ATHENS, Greece -- Kyle Prandi couldn't spin fast enough. Mark Ruiz couldn't keep his hands together.
And just like that the Americans found themselves in last place in the 10-meter synchronized platform diving finals, and at the end of their careers.
Splash and burn.
Prandi and Ruiz's second dive -- a reverse 1½ somersault with 2½ twists -- had been their best in practice. It was their worst Saturday night. Prandi got stuck in his somersault rotation and ended up short when he entered the water. Ruiz got stuck in a handstand. Neither diver knew how stuck they both were until they saw the scoreboard.
Right away, both men knew they were in trouble.
"It was definitely surprising," Ruiz said. "Neither of us expected to dive that poorly. That's a really good dive for both of us. We both blew it."
They dropped from fifth place and three points out of first to last in the field of eight. They trailed the first-place Chinese by 19.80 points, which might as well have been 100. Ruiz began eyeing the scoreboard, his favorite hobby when he's trailing. Prandi, who prefers not to watch, just kept smiling. Had they trained hard enough? Sure they had, they've trained every day since they arrived in Athens. But did they train long enough? Ruiz lives in Miami; Prandi in Orlando, Fla. They tried to get together as much as possible before the Olympic trials, and they've been training every day in the four and a half weeks since. Who knows if that's long enough for synchronized divers to get in sync.
"It's very odd. It's unexplainable," U.S. coach Randy Ableman, said. "It's just an absolute crusher in a five-dive contest because basically the chances for a medal become very slim -- very, very slim -- so early in the contest."
They didn't need someone else to get stuck if they were going to medal, they needed everyone else to get stuck. Instead, the Chinese amazed the crowd by hitting dive after dive. The British -- who've won only one medal in platform, a bronze in 1960 in solo -- moved into second with their third dive and hung on tight. The Australians finished third, hitting the best dive in the final round to earn their first Olympic medal in the sport -- men AND women.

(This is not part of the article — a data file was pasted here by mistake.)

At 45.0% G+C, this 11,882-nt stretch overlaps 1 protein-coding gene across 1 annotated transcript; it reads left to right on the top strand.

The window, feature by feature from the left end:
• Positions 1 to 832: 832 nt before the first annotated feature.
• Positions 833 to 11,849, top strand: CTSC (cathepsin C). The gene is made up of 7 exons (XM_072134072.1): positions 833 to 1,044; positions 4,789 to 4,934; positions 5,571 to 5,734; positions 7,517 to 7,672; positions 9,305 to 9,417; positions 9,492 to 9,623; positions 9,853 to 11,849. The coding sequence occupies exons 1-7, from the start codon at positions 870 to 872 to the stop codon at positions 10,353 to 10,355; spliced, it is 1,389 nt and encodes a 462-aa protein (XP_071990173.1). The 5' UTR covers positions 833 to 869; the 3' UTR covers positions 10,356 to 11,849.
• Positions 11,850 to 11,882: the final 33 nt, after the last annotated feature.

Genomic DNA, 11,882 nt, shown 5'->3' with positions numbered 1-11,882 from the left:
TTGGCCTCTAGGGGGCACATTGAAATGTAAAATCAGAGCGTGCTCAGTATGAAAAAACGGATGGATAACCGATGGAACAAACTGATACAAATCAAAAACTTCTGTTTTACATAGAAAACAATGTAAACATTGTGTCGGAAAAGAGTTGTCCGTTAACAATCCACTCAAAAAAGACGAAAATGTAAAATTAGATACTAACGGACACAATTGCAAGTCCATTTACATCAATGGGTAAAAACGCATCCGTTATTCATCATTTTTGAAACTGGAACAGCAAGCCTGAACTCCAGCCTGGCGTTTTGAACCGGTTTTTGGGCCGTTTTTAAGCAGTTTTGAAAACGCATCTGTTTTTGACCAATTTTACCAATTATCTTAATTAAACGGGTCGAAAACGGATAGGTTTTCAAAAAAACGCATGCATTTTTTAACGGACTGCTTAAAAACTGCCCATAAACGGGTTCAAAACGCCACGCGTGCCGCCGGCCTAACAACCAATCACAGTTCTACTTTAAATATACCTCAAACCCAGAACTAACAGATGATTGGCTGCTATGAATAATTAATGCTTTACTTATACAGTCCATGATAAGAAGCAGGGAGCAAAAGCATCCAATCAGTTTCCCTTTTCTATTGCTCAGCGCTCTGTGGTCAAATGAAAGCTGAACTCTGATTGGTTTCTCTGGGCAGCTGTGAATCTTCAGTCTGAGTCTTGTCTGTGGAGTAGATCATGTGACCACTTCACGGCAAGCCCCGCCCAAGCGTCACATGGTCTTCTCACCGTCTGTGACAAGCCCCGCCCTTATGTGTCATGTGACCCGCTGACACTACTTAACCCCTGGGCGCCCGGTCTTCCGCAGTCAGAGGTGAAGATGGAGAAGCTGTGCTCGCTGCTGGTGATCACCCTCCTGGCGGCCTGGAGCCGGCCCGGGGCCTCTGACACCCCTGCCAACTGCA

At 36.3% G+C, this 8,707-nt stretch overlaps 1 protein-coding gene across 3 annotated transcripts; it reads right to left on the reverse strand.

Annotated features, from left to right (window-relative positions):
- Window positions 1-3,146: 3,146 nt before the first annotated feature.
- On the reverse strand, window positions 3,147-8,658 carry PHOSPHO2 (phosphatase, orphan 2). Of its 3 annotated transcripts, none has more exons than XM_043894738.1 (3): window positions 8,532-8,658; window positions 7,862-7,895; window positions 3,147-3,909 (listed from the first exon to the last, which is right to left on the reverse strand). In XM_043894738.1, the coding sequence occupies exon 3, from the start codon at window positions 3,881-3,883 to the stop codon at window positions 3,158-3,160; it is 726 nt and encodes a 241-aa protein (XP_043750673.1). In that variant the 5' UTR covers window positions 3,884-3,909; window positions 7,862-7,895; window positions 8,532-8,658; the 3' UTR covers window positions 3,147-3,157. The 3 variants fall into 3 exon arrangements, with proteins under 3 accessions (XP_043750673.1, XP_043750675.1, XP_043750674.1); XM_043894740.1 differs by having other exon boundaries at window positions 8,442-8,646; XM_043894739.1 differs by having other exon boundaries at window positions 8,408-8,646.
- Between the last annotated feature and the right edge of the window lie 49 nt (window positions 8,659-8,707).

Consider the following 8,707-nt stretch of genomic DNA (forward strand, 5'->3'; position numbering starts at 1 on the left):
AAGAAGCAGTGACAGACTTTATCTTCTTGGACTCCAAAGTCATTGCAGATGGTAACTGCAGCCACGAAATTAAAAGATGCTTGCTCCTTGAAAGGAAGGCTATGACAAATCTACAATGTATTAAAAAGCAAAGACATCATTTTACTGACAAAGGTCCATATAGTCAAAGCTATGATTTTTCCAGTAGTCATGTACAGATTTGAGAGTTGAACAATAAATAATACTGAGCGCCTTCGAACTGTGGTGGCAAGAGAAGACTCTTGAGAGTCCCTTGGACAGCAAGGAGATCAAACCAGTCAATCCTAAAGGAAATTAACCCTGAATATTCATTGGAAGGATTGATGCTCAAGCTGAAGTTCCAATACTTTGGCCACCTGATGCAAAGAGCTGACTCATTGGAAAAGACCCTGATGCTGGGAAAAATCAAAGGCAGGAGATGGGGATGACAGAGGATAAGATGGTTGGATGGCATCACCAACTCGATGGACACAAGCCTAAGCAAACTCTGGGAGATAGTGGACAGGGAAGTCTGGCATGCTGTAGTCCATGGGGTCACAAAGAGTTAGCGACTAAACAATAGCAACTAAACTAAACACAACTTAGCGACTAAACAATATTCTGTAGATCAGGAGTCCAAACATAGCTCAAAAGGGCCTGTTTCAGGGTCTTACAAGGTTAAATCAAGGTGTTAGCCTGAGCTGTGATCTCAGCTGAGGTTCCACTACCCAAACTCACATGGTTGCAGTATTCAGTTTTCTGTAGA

Prandi and Ruiz's third dive moved them into seventh place. Their fourth dropped them to eighth. Their fifth left them there.
Prandi has one event left, the 10-meter individual platform Aug. 28, exactly two weeks away. He hasn't said definitely whether he'll face the Chinese on their home turf in 2008, but he's hinted plenty that he won't.
Ruiz is done for this Olympics -- and his career. He has no regrets he said, even though he walked off the platform during the Olympic trials, declining to do another 3½ back after smacking the water during the workout before and failing to qualify for the 10-meter individual. He wished all of the junior divers around the world good luck. The rising degrees of difficulty are turning it into an extreme sport. Ruiz seemed relieved to be getting out with his reputation as a battler still intact.
A national champion, a world champion and a World Cup champ, Ruiz also retires a two-time Olympian but without an Olympic medal. That doesn't matter to Ableman, who regards Ruiz among the best divers in U.S. history.
"They always want to know how many medals in the Olympics you have," Ableman said. "As you can see, it's more complicated than that."